Alagurajan’s story

Alagurajan's story 1Alagurajan lived at the S.C.H.T. Boys’ Home for most of his formative years, from the age of six to eighteen. Like the majority of the boys at the home, Alagurajan had suffered from polio and came from a very poor background. He was nonetheless a very happy boy, growing up in the company of the other boys, benefiting from the guidance and support of Dr Karuna Chelliah and the wardens and learning essential skills which would help him in later life. Like the other boys resident at the home, he was given the opportunity in his spare time to learn many things including woodcarving, cycle mechanics, music, drama and dance. He was educated at school in Palayamkottai and after which he attended college where he completed a tailoring course. During Kathy’s annual visits to the home he was one of the first boys who enthusiastically helped her make the bags and cushion covers which she would later sell back home in the UK for the benefit of all the boys.

In 2003 when Alagurajan reached the age of eighteen he left the boys’ home and returned to his village to live with his family who have a small farm. On the day of his departure he was presented with a sewing machine donated by The Neem Tree Trust, and he now works from his family home stitching clothes for the women and children in his village. He earns 500rps (around £6) a week and stitches about 8 sari blouses a day. There are more than eight tailoring shops in his village which has a population of approximately 500 inhabitants. It is much cheaper for people in this part of India to have their clothes stitched by tailors than it is for them to buy readymade clothes. In the afternoons he helps his mother on the family farm. They have a few cows and sheep and supplement their income by selling the milk from the cows, and selling the lambs after six months.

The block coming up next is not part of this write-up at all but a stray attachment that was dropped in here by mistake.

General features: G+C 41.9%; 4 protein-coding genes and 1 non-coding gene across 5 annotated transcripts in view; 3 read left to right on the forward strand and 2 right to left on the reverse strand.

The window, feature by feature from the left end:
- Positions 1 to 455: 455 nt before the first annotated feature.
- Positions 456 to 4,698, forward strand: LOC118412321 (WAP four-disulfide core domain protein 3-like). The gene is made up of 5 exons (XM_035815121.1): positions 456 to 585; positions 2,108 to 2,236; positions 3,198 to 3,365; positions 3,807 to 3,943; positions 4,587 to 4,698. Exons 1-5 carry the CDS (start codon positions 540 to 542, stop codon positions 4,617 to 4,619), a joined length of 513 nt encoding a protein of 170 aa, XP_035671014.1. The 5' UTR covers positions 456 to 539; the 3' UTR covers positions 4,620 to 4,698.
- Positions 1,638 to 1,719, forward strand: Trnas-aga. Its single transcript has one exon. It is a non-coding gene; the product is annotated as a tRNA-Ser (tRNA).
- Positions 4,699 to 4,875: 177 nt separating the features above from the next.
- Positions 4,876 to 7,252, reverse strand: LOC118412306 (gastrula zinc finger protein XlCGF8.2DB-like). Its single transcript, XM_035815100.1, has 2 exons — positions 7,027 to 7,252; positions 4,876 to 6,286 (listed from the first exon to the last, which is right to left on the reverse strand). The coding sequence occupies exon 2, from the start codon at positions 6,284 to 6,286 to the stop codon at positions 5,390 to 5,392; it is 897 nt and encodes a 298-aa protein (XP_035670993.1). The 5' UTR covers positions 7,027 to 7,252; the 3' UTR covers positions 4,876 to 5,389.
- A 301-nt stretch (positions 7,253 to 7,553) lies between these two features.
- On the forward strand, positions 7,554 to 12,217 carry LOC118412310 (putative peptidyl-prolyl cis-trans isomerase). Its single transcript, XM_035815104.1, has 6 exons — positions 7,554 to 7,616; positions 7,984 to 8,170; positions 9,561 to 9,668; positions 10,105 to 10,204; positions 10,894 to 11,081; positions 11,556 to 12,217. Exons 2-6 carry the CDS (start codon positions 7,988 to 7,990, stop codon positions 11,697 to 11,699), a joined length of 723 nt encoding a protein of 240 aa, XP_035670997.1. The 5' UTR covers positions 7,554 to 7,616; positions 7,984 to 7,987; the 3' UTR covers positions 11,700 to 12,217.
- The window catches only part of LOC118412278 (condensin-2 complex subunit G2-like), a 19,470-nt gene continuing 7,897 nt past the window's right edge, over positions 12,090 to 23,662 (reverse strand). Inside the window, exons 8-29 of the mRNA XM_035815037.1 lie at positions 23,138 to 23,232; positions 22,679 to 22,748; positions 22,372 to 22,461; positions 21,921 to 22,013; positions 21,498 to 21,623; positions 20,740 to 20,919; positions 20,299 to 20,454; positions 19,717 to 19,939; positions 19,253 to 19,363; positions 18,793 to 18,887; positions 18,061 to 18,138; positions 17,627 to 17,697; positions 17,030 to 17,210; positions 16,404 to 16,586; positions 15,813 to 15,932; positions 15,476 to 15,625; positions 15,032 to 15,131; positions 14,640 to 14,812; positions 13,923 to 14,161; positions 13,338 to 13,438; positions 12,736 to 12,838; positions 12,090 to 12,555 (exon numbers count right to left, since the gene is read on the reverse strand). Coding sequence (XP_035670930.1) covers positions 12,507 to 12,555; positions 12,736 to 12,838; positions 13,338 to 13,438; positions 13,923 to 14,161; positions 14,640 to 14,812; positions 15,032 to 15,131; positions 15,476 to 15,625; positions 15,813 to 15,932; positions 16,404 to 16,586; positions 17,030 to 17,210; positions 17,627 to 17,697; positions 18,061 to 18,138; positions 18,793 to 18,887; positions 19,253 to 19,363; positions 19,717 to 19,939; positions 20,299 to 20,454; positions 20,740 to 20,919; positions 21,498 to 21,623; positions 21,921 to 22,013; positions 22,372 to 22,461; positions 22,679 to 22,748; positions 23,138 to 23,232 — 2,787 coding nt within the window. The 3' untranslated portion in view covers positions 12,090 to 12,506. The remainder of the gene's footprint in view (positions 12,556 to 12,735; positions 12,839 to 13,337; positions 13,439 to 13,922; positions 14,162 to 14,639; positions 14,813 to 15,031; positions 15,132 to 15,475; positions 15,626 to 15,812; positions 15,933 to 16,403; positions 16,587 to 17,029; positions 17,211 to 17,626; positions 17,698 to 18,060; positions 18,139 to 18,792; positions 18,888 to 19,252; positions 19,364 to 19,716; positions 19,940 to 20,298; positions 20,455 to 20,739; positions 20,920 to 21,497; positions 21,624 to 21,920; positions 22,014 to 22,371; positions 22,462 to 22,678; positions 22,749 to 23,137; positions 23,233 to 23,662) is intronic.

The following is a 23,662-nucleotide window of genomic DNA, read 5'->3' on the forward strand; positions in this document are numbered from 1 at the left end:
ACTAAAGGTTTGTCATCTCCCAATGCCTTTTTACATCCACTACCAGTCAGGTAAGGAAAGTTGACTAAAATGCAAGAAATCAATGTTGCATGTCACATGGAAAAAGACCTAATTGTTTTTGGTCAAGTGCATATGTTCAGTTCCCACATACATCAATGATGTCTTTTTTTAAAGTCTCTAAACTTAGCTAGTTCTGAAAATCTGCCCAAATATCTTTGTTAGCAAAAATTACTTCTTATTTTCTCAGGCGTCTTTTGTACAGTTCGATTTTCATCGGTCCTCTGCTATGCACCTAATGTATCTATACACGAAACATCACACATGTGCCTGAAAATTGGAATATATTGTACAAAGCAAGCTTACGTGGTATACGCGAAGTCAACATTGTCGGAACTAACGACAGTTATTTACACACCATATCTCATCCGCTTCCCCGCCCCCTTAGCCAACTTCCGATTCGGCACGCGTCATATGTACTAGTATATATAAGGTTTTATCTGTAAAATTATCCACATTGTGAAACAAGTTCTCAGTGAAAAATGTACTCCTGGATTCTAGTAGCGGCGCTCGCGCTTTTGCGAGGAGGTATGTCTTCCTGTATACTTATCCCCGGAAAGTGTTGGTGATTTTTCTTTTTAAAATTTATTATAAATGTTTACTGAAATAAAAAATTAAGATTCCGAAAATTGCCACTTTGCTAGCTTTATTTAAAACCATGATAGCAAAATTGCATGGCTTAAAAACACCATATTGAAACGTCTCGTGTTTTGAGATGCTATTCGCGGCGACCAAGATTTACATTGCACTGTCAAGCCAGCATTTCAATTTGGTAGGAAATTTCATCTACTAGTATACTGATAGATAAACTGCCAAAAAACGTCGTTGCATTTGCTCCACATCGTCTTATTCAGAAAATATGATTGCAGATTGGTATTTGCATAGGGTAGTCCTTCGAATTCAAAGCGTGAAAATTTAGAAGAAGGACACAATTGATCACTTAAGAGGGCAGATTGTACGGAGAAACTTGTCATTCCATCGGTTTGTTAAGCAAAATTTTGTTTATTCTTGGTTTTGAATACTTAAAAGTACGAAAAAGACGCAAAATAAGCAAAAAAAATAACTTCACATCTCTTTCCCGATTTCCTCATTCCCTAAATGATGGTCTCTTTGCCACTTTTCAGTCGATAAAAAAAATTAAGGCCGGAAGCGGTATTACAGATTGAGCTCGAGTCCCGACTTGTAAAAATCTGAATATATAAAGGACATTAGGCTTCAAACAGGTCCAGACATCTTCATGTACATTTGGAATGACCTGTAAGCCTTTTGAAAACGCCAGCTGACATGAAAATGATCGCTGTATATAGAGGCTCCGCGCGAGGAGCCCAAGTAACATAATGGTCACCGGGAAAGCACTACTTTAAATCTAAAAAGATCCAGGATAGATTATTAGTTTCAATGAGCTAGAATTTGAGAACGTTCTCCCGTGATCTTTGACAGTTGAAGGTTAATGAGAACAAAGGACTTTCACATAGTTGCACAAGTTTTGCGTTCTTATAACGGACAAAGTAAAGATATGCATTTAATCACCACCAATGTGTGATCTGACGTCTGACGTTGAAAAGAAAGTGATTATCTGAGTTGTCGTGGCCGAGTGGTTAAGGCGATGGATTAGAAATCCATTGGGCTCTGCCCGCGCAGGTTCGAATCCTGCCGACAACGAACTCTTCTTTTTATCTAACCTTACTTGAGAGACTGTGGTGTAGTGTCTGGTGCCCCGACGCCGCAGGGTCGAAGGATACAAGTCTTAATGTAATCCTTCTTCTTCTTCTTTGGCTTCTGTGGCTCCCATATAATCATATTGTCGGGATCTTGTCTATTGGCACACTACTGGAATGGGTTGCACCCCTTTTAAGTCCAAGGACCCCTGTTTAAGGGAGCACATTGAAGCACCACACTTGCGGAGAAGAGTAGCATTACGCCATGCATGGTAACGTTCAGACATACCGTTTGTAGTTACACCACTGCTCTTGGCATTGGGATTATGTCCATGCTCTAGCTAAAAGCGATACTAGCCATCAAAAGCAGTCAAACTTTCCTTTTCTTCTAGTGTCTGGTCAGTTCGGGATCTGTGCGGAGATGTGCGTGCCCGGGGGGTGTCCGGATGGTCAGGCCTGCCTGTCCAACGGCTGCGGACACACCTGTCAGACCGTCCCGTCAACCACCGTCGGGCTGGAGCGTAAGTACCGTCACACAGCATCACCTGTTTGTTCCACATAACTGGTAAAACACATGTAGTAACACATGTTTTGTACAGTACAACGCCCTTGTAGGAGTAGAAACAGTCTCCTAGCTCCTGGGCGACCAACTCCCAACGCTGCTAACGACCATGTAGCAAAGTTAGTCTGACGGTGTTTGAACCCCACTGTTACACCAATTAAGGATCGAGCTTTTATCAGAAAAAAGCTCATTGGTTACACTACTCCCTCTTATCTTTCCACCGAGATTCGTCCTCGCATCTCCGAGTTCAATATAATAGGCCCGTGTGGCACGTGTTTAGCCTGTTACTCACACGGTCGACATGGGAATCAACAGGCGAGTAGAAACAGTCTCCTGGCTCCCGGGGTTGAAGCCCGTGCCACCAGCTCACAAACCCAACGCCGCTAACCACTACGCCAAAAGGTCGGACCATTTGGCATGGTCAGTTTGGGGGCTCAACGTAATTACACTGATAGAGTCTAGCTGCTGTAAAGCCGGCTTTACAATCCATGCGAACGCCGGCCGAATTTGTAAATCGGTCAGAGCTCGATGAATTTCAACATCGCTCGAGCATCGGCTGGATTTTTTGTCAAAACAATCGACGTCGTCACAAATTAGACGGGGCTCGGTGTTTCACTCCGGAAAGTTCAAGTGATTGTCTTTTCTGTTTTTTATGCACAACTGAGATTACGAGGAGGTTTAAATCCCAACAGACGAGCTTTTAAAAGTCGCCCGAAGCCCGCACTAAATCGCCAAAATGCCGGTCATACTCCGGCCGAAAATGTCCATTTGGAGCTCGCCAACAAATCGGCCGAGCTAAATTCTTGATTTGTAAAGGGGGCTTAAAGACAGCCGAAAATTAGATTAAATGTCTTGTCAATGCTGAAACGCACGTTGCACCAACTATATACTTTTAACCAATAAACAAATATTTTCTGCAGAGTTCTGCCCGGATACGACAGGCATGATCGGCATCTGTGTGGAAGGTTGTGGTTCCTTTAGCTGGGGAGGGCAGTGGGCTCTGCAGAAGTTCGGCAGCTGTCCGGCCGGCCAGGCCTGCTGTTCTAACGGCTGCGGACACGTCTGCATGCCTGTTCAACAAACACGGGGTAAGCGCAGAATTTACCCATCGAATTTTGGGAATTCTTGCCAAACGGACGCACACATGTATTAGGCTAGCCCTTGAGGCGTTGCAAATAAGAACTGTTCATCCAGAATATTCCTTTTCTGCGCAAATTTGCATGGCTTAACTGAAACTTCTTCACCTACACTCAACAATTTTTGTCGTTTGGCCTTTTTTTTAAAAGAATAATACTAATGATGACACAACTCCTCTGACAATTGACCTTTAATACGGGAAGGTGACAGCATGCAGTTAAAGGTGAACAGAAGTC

Alagurajan has grown into an independent adult, living a dignified life, able to earn a living as well as making a contribution towards his family. This has been made possible because he was given a chance by Dr Karuna Chelliah and the Board of Directors, who run the S.C.H.T. Boys’ Home in Tirunelveli. The Neem Tree Trust feels privileged to be able to help the doctor achieve his aim of enabling every boy to live a self-sufficient and rewarding life once they leave the home and return to their villages.